Can Cats Eat Eggs? Everything You Need To Know
As one of the world’s most nutrient-dense foods, yes, your cat can eat eggs. However, there are a few precautions that you must observe whenever thinking of feeding this food to your feline friend. Moderation is key. Observing the correct preparation of eggs also matters.
Egg, the Superfood
There is no denying that eggs are one of the world’s superfoods. On the average, a large piece of egg can contain about 6 to 7 grams of protein. It is not surprising why many pet food manufacturers include eggs in their formulations because of its protein content.
Eggs are also good sources of essential fatty acids, especially DHA and EPA. These can translate to a healthy immune system, coat, and skin for the cat. These essential fatty acids are also vital for the normal functioning of the eyes and brain.
This food also contains a number of vitamins. It includes the antioxidant vitamins A and E. It is also rich in the B-vitamins, except niacin. Eggs contain modest amounts of betaine, choline, and folate. These can help aid the cat’s body in many of its metabolic processes.
There are also minerals in eggs, like calcium, potassium, phosphorus, and sodium. Eggs also contain trace minerals like selenium, fluoride, zinc, iron, and manganese. All of these can support a cat’s physiologic processes.
Considerations When Giving Eggs to Cats
Eggs are packed with nutrients that can help your cat stay healthy. However, there are some things that you have to consider whenever giving your pet eggs.
A large hard-boiled egg contains 77.5 calories. A scrambled egg contains 102 calories. If you have a 15-lb cat, it will need about 295 calories as its Resting Energy Requirement. If the cat is already neutered, then you will have to multiply this by 1.6. As such, this 15-lb neutered cat will need about 472 calories per day.
Given that eggs should never be a cat’s main meal, it should not be more than 10 percent of the cat’s calorie intake for the day. In our example, 10 percent of 472 calories is 47.2 calories. This also means that you can only give this cat less than two-thirds of a hard-boiled egg or less than half of a single piece of scrambled egg.
A single piece of hard-boiled egg can deliver 5.3 grams of fat, 1.6 grams of which are saturated fats. Having the egg scrambled will deliver more fat to your cat. This can account for about 7.4 grams, 2.2 grams of which are saturated fats.
While it is true that eggs also contain monounsaturated and polyunsaturated fats, the mere fact that it has saturated fats can be bad news for your cat. This can increase the feline’s risk of heart disease and other saturated fat-associated health conditions.
Almost everyone is concerned about microorganisms present in raw egg. This is despite the fact that many of us love raw eggs in our steak tartare. The problem with microorganisms is that you need a microscope to identify them. One cannot determine the presence of these microorganisms by only looking at a raw egg. Examples of microorganisms that can be present in eggs are Salmonella species, Campylobacter species, and Escherichia coli.
The good news is that cooking the egg can also help kill these microorganisms. If you do not cook the egg, then there is a chance that you will also be introducing these germs to your cat. This can lead to gastrointestinal complaints as well as other health problems.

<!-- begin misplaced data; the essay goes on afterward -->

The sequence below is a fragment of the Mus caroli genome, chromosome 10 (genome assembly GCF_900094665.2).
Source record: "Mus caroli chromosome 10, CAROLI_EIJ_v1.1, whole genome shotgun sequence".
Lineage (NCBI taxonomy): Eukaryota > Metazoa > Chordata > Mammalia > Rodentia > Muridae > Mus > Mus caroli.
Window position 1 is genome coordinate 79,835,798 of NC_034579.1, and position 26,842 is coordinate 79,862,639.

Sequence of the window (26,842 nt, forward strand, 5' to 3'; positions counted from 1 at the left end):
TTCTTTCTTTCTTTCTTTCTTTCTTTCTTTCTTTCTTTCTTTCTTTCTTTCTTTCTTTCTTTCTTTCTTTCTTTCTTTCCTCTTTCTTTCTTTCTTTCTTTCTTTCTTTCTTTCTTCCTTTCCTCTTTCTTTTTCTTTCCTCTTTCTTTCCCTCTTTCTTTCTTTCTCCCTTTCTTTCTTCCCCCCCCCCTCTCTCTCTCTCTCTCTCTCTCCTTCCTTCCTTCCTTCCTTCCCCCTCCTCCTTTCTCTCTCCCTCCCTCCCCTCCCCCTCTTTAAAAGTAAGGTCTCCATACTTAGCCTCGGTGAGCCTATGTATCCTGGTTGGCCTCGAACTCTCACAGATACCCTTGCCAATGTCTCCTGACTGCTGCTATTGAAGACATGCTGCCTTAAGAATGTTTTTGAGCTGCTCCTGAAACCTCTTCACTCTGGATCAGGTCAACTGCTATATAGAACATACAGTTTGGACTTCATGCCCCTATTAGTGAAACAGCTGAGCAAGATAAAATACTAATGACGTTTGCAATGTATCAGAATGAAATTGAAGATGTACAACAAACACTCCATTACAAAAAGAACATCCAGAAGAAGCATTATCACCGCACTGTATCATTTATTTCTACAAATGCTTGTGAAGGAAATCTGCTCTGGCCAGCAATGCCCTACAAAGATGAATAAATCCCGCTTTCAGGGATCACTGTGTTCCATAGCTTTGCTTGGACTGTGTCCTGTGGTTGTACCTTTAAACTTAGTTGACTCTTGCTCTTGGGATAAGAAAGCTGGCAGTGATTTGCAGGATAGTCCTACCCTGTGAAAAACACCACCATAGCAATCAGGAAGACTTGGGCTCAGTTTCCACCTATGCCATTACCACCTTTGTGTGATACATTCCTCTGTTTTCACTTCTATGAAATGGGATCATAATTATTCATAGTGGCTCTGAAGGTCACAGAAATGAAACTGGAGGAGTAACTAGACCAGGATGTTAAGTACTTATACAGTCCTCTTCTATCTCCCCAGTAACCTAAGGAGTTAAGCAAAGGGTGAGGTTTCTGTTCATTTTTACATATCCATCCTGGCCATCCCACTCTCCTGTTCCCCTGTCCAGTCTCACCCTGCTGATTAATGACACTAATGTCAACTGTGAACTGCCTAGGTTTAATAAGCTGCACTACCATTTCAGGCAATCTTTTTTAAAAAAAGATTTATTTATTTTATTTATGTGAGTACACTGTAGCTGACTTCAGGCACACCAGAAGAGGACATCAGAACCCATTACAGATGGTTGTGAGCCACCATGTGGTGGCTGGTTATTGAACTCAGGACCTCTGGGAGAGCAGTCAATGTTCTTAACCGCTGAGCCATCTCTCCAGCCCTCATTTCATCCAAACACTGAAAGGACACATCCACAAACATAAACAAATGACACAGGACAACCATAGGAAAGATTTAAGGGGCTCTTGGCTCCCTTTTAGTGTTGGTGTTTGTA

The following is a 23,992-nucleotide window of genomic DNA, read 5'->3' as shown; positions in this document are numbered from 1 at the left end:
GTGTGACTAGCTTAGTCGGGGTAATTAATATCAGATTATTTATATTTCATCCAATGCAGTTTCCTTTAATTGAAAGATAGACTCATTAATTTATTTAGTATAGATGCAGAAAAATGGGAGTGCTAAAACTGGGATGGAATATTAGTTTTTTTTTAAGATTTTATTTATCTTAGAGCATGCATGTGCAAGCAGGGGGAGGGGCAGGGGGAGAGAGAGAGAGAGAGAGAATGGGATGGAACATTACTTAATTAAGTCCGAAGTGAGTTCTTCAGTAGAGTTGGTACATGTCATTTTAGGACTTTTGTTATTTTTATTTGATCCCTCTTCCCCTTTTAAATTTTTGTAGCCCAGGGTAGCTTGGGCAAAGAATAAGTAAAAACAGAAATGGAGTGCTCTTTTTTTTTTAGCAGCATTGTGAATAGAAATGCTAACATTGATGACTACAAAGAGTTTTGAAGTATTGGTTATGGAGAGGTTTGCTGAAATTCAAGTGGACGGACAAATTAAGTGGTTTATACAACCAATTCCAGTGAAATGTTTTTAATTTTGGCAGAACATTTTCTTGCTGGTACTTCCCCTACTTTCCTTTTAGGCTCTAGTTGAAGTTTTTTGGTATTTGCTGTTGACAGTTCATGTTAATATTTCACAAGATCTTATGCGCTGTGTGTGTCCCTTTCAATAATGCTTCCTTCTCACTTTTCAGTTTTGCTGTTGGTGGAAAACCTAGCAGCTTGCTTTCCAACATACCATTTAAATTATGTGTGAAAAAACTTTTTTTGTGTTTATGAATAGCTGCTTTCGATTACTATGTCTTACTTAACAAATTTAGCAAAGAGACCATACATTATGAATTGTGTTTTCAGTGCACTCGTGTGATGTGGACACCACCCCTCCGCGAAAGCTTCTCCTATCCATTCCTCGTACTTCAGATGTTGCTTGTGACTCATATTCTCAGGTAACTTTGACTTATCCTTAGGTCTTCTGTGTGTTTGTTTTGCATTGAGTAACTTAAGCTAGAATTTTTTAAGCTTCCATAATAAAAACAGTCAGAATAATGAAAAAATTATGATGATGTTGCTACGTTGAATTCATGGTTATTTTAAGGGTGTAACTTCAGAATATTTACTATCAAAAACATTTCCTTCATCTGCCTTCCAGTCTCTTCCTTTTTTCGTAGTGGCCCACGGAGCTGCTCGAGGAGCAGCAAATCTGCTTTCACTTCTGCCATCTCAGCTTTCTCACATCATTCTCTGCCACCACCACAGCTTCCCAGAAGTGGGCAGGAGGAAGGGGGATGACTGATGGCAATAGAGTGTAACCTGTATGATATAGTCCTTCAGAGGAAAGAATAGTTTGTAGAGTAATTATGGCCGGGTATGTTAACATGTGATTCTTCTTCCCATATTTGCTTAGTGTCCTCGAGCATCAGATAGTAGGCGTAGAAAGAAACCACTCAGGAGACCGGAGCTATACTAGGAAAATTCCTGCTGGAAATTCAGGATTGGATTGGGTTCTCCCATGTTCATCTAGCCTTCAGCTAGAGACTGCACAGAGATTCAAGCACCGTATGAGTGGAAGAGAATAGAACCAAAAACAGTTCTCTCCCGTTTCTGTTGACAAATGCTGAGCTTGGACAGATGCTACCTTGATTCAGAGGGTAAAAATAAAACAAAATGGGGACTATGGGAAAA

- Biotin Deficiency
Egg whites contain avidin. This is a special kind of protein that binds to Vitamin B7 or biotin. Because of this bonding, avidin prevents biotin from exerting its physiologic effects. This vitamin is essential for the optimum health of the skin, the hair, and the nails of the cat. Because avidin binds to biotin, it can no longer perform these important roles.
Cooking leads to the coagulation of the proteins in egg white. This neutralizes the binding capacity of avidin. Giving raw egg white to your cat and in excessive amounts can increase the risk of biotin deficiency.
How to Feed Your Cat Eggs
Based on what we have discussed so far, there are two very important takeaways when giving eggs to pet cats. The first one is to observe moderation. While eggs are nutritious, you should still view them as an occasional treat or snack. In no way should eggs replace your cat’s regular meals.
It is important to recognize that the calorie and fat content of eggs is more than the 10% limit of pet treats. As such, one has to be very careful in measuring the amount of eggs to give to one’s pet cat. It is easy to adjust the amount of pet food to compensate for the high calorie content of eggs. However, one should never do this as eggs do not contain ALL the nutrients that felines need. All pets deserve food that has a balanced and complete set of nutrients.
Second, eggs should always be cooked. This will help you avoid giving your cat microorganisms like Salmonella and E. coli and make them sick. Moreover, cooking the eggs will help neutralize avidin and prevent biotin deficiency in your pet cat.
When cooking eggs, it is best to boil it. You can fry it or cook it as a scrambled egg. However, it is a must that you use as little oil as possible. You do not want to add more fat to the already-fatty egg. An alternative will be to use healthier versions of oil. Choose those that have lower proportions of saturated fats and more unsaturated fats.
You can mix cooked eggs in your cat’s main meal. It is also possible to serve it as a snack. However, pay close attention to the amount that you give.
Cats can eat eggs but because of their high fat and high calorie content, one should be very careful in the amount given. It is also a must to never serve raw eggs to cats.